I lived in New York City in the early ‘70s. One Thanksgiving, I found myself with no invite to any gathering. Feeling pathetically sorry for myself, I made my way to a diner on Avenue ‘A’ and St. Mark’s Place—a few blocks from my apartment in the East Village. I sat at the counter and ate an open-face turkey sandwich with mashed potatoes, peas, and cranberry sauce. It was terrible, but nonetheless quite memorable.
Before moving to the East Village, one of my band mates and I shared a two-room-plus-bath suite at a fleabag hotel at 74th and Amsterdam. The suite, which cost $35 a week, had three lights—bare bulbs hanging from single cords that were operated by pull strings. There was no refrigeration and only a single electric burner on which to cook. The cockroaches, who wandered about the space with abandon, were the size of my thumb. We were stone broke and dined frequently on canned smelt, a fish best known for its being food for other fish. A can of them cost 19ȼ. We fried them in oil and ate them with slices of white bread—the window wide open.
That fifty-year-old experience, memorable by any measure, prepared me for eating petit friture poisson avec frites one day in Conflans-Sainte-Honorine, the Paris suburb from which my beautiful daughter-in-law Pauline hails. What we thought was fish and chips—technically it was—turned out to be blanchaille, which, roughly translated, means “shiny guppies with bulging eyes.” They might also have passed for bait. But there were fries.
Near where I lived during those squalid times in NYC was Big Nick’s Burger & Pizza Joint, side-by-side operations on Broadway between 76th and 77th Streets. The place had been shown in Midnight Cowboy, the award-winning movie from 1969. When our band worked, I’d treat myself to a burger combo (fries and a Coke) that I remember costing less than $3.00.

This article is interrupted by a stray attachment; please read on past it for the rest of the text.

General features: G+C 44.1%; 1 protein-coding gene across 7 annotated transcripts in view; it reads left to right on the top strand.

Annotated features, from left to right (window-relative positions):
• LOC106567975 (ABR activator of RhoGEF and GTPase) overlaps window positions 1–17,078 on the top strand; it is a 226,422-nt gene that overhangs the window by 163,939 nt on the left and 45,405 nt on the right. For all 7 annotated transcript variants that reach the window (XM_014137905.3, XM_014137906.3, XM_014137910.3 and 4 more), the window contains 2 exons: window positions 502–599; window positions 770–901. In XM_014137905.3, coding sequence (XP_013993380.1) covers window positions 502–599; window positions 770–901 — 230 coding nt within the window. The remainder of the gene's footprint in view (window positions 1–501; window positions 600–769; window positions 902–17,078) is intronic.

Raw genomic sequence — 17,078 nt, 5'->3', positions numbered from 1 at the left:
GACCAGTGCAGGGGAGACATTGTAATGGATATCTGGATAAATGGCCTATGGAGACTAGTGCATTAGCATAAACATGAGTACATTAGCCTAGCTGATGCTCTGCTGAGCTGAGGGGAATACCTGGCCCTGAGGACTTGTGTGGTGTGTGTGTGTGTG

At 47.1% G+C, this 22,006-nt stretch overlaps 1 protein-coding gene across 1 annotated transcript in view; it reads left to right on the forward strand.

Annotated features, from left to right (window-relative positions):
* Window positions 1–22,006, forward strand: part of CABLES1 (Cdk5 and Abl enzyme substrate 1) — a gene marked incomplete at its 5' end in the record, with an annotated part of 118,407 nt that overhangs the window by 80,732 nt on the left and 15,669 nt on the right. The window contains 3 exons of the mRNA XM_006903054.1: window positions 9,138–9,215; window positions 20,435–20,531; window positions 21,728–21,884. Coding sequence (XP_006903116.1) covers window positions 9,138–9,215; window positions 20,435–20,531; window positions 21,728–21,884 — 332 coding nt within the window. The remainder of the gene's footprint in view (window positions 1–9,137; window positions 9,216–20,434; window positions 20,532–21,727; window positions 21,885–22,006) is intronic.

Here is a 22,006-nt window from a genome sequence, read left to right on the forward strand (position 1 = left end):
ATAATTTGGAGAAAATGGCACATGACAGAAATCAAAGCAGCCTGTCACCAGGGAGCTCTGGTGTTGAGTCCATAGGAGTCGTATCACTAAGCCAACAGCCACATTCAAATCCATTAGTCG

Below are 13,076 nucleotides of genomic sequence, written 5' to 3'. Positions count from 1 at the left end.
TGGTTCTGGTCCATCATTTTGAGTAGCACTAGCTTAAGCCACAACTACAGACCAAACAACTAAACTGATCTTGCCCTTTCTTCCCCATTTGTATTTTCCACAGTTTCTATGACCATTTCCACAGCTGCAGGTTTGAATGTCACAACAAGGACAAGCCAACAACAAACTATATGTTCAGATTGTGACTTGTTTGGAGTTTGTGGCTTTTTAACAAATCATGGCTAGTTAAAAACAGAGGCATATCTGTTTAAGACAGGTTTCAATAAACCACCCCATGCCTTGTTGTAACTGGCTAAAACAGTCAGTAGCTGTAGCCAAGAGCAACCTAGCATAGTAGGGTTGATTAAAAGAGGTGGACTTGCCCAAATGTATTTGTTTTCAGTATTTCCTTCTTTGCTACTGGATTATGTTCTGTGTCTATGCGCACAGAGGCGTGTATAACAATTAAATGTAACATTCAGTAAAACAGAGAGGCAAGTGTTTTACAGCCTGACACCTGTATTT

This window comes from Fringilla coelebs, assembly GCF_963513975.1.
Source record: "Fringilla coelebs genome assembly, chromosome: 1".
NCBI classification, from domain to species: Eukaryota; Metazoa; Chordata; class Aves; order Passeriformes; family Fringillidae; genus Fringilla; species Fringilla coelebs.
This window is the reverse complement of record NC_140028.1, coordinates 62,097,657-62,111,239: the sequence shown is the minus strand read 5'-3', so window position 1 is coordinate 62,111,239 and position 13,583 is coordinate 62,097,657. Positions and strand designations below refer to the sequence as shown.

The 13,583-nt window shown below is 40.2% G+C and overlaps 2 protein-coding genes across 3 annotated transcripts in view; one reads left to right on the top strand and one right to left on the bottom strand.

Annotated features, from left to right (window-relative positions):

A couple of miles south on West 52th Street, the venerable 21 Club served a hamburger a la carte whose price was in the neighborhood of $20.
Food and the dining experience have the potential to be transformative. For Julia Child, that moment came over a plate of sole meunière in a restaurant in Rouen, France, the very town in which the 19-year-old Joan of Arc was burned at the stake for heresy. By the dinner’s end she—Julia—had fallen in love with French cuisine—an affair that led to a career introducing countless others to French food through books and television.
Although having cooked Italian food since childhood, my view of that cuisine was forever altered when I first ate at Sostanza in Florence, Italy. Opened in 1869, it’s a hole-in-the-wall place with white tiled walls and a simple, hand-written menu. My first time there I had tortellini al brodo, each little pasta package plump with meat and cheese floating in the richest chicken stock I’ve ever tasted. I followed that with the bistecca alla Fiorentina, a two-inch-thick T-bone steak from Italy’s famed Chianina beef. On another visit, I had the pasta al sugo—penne tossed with an intensely meaty ragu.